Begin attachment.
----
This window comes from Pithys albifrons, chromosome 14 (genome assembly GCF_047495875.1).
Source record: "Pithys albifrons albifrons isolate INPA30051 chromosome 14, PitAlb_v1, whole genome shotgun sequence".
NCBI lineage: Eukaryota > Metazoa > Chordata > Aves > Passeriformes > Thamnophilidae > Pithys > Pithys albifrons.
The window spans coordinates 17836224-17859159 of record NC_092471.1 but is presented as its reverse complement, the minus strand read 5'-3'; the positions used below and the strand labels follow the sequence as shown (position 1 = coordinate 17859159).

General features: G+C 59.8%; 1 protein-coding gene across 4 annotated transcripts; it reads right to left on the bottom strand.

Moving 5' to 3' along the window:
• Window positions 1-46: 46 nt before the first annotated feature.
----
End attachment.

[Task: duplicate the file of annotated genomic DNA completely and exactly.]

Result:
This window comes from Pithys albifrons, chromosome 14 (genome assembly GCF_047495875.1).
Source record: "Pithys albifrons albifrons isolate INPA30051 chromosome 14, PitAlb_v1, whole genome shotgun sequence".
NCBI lineage: Eukaryota > Metazoa > Chordata > Aves > Passeriformes > Thamnophilidae > Pithys > Pithys albifrons.
The window spans coordinates 17836224-17859159 of record NC_092471.1 but is presented as its reverse complement, the minus strand read 5'-3'; the positions used below and the strand labels follow the sequence as shown (position 1 = coordinate 17859159).

General features: G+C 59.8%; 1 protein-coding gene across 4 annotated transcripts; it reads right to left on the bottom strand.

Moving 5' to 3' along the window:
• Window positions 1-46: 46 nt before the first annotated feature.